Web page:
Why did you write Ways of Looking at a Woman?

I was working on a dissertation and I needed another way to procrastinate besides cat videos. I also wanted to explore some pressing questions I had about 1) women looking and being looked at, 2) how film and literary theory could help me answer these questions, and 3) how mothers fit into all of this.

 

Why did you call it Ways of Looking at a Woman?

At first I was going to call it 13 Ways of Looking at a Woman as a cheeky nod to Wallace Stevens’s poem, “Thirteen Ways of Looking at a Blackbird.” But then a Google search revealed that I was literally the last of about a thousand people to think up some variation on this “cheeky nod” as a title. Also, 13 Ways of Looking at a Fat Girl by Mona Awad looked so good I almost curled into a ball and gave up on writing altogether.

 

Why did you ultimately not curl up into a ball and give up writing altogether?

Paradoxically, for the very reason I initially wanted to curl up into said ball: because of the wonderful writing by women out there, and my desire to keep writing about it and keep writing it.

 

What constitutes great writing by women?

Anything that makes my head feel like it might explode, but in a good way.

 

What’s the last book you read that made you feel like that?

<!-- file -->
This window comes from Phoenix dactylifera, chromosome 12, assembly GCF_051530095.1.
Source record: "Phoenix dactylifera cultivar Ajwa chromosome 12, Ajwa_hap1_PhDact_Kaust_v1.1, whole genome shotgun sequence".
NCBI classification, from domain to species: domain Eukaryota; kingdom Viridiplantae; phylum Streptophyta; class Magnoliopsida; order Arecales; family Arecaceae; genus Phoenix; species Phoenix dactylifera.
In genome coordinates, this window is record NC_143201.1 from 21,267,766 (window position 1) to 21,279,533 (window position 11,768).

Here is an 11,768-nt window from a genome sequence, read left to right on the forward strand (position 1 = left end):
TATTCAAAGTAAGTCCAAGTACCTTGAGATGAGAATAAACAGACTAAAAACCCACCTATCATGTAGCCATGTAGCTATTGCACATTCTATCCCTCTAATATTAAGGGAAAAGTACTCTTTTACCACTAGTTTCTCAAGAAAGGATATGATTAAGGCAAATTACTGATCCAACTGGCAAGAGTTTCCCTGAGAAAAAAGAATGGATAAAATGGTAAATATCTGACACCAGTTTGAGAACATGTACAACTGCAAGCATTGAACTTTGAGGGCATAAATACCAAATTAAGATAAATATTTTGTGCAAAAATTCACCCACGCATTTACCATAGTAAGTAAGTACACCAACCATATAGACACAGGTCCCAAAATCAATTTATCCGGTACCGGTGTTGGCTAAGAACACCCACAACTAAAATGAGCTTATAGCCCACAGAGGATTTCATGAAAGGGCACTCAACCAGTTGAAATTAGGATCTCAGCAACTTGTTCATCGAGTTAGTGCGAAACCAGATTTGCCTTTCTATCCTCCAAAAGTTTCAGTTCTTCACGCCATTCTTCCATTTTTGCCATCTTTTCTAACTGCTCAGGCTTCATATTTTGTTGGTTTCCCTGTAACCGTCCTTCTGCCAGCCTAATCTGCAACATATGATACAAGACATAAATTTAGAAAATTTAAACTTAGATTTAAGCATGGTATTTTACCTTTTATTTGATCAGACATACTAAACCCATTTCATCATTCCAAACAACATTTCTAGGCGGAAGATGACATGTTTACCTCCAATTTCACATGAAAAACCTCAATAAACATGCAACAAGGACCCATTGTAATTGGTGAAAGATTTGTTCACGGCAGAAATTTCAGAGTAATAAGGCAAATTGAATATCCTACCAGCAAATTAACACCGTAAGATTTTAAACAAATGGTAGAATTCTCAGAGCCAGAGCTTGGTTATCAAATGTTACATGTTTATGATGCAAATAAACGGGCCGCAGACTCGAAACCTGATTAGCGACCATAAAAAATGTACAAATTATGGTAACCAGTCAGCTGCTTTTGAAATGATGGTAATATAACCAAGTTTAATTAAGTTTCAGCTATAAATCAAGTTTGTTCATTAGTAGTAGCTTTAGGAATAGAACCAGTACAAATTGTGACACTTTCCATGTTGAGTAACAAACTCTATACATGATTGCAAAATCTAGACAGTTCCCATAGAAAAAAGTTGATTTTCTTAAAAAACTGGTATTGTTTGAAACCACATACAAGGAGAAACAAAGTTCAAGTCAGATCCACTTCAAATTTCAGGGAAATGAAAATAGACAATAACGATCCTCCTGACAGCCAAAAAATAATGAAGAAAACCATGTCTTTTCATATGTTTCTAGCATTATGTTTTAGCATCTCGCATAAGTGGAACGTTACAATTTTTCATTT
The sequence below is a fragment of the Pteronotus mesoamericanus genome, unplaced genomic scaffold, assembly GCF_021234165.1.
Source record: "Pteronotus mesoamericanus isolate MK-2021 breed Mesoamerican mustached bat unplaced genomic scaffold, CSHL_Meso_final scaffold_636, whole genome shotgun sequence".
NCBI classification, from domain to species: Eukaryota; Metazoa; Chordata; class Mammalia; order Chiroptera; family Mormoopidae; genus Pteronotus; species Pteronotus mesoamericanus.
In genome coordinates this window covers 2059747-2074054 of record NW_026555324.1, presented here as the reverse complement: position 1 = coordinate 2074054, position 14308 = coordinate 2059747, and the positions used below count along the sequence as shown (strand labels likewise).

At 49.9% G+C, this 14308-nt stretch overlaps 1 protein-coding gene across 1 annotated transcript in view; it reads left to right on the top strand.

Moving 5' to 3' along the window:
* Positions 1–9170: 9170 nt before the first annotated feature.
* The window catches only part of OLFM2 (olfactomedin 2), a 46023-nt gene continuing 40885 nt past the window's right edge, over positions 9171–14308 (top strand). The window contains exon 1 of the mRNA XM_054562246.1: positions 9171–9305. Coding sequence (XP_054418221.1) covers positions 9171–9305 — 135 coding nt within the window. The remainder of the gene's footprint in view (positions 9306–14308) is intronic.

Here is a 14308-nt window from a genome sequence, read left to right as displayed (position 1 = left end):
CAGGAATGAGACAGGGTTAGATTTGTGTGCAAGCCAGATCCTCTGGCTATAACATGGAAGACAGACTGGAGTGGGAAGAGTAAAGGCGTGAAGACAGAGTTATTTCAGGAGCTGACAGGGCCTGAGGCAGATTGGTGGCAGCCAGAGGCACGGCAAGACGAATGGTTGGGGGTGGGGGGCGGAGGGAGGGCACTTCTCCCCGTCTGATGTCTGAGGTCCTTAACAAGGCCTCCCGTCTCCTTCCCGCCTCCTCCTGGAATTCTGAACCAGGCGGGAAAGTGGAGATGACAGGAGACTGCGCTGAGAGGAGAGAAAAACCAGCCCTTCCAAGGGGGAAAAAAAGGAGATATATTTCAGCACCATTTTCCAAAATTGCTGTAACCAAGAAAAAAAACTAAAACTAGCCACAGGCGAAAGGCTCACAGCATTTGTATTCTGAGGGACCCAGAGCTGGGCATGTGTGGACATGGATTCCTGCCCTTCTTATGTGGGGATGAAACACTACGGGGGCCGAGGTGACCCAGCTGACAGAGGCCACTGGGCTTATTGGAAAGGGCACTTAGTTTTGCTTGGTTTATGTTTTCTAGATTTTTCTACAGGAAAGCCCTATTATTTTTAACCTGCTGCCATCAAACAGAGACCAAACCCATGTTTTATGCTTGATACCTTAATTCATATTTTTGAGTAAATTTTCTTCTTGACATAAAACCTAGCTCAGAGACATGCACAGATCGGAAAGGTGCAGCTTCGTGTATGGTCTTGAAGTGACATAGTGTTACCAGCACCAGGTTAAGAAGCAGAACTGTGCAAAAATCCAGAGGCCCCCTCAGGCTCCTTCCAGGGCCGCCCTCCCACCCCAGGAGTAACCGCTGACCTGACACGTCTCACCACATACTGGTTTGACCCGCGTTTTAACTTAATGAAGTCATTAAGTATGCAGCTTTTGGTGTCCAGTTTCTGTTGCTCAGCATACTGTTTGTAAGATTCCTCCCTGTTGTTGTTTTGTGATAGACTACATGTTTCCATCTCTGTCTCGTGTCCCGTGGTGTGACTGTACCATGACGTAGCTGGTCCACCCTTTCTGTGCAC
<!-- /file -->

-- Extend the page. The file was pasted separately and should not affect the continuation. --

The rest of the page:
Siri Hustvedt’s The Blazing World. Wow. Just wow.

 

Are you hoping with Ways of Looking at a Woman to make readers’ heads explode?

Definitely, yes.

 

What were you reading while you wrote Ways of Looking at a Woman that made your head explode?

I was reading what felt like a thousand lyric essay a week—or lyric essays that called themselves novels (and I say this as a high compliment), such as Jenny Offill’s Dept of Speculation or Sheila Heti’s How Should a Person Be? I was also watching movies that I thought of as lyric essays, such as Sarah Polley’s Stories We Tell.

 

And these books made your head explode?

Yes, and then I tried to take that exploded matter and paint with it on the page, so to speak, in Ways of Looking at a Woman.

 

What did you want to make readers feel when they read Ways of Looking at a Woman?

Less alone—like I had thought all their weird thoughts and therefore loved and accepted them.

 

What do you want reviewers to say about Ways of Looking at a Woman?

Ways of Looking at a Woman was so good it made my head explode. It also made me feel less alone, like Hagood has thought all my weird thoughts and therefore loves and accepts me.”

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CAROLINE HAGOOD’s first book of poetry, Lunatic Speaks, was published in 2012, and her second poetry book, Making Maxine’s Baby, a small press bestseller, came out in 2015 from Hanging Loose Press. Her writing has also appeared in The Kenyon Review, the Huffington Post, the Guardian, Salon, and the Economist. She’s a Staff Blogger for the Kenyon Review, a Postdoctoral Teaching Fellow at Fordham University, and she teaches creative writing at Barnard College. She lives in Brooklyn with her husband and two children.

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